An Italian judge heard arguments from lawyers on Friday on whether a small-town parish priest should stand trial for asserting that Jesus Christ existed. The priest's accuser, an atheist, says the Roman Catholic Church has been deceiving people for 2,000 years with a fable that Christ existed and he accused the priest of violating two laws by furthering the assertion. Lawyers for the prelate, the Rev. Enrico Righi, and his accuser, Luigi Cascioli, made their arguments before Judge Gaetano Mautone in a brief, closed-door hearing in Viterbo, north of Rome. They said they expected Mautone to decide quickly whether to dismiss the case or order Righi to stand trial.
Cascioli filed a criminal complaint against Righi, his old schoolmate, in 2002 after Righi wrote in a parish bulletin that Jesus did indeed exist, and that he was born of a couple named Mary and Joseph in Bethlehem and lived in Nazareth.
Cascioli claims that Righi's assertion violated two laws: so-called "abuse of popular belief" in which someone fraudulently deceives people; and "impersonation" in which someone gains by attributing a false name to someone. "The point (of today's hearing) is not to establish whether Jesus existed or not, but if there is a question of possible fraud," Cascioli's attorney, Mauro Fonzo, told reporters before the hearing.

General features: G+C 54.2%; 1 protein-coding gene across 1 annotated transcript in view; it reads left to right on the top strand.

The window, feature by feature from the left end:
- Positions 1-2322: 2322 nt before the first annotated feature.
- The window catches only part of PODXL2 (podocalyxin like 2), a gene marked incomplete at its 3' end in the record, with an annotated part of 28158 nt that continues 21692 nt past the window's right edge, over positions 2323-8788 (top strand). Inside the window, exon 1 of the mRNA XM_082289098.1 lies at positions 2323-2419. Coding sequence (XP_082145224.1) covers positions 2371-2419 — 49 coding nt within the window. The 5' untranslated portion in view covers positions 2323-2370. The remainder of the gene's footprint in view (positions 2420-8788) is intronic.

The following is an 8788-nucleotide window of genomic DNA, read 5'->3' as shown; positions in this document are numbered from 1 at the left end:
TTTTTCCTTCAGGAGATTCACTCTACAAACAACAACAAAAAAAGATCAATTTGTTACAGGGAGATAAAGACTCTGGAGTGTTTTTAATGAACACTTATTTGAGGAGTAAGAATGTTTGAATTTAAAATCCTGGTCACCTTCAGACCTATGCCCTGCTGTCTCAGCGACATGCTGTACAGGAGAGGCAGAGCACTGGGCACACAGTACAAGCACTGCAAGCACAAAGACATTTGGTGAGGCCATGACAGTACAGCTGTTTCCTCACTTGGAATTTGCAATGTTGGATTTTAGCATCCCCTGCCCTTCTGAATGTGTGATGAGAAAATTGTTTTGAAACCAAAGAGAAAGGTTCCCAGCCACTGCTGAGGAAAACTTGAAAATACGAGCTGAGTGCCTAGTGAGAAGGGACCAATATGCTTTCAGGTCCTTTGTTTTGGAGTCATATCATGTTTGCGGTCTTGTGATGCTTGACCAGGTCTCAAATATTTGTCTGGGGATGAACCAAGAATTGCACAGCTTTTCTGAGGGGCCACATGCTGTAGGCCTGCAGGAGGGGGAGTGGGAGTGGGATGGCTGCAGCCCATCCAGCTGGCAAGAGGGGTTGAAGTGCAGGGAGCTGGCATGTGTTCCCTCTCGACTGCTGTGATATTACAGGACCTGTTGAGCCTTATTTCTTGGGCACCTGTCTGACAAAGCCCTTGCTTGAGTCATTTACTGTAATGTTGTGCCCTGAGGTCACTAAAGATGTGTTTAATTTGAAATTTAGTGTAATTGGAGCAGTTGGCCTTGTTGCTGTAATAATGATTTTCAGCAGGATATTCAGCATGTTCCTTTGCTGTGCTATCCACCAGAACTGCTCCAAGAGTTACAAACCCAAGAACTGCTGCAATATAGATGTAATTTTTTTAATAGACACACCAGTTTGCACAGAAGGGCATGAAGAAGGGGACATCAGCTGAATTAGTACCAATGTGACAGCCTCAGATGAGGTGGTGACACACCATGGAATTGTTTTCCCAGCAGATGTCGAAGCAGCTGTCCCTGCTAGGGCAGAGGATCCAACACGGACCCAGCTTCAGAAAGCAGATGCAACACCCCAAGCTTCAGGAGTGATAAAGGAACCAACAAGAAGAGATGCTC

Cascioli says the church has been gaining financially by "impersonating" as Christ someone by the name of John of Gamala, the son of Judas from Gamala.
He has said he has little expectation that the case will succeed in overwhelmingly Roman Catholic Italy, but that he is merely going through necessary legal steps to reach the European Court of Human Rights, where he intends to accuse the church of what he calls "religious racism."
Righi, 76, has stressed substantial historical evidence both Christian and non-Christian of Jesus' existence.
"Don Righi is innocent because he said and wrote what he has the duty to say and write," Righi's attorney, Severo Bruno, told reporters.
He said he had told Mautone during the hearing that Righi was not asserting a historical fact when he wrote of Jesus' existence, but rather "an expression of theological principles."
"When Don Righi spoke about Christ's humanity ... he was affirming that he needs to be considered as a man. What his name is, where he comes from or who his parents are is secondary," he said.
Fonza said he had argued that since the beginning of time there had been questions of Christ's existence and that the matter warranted discussion in the court.
"When somebody states a wrong fact, abusing the ignorance of people, and gains from that, that is one of the gravest crimes," Cascioli told reporters.
Righi's brother, Luigi Righi, attended the hearing and said his brother was "serene but bitter", reports the AP.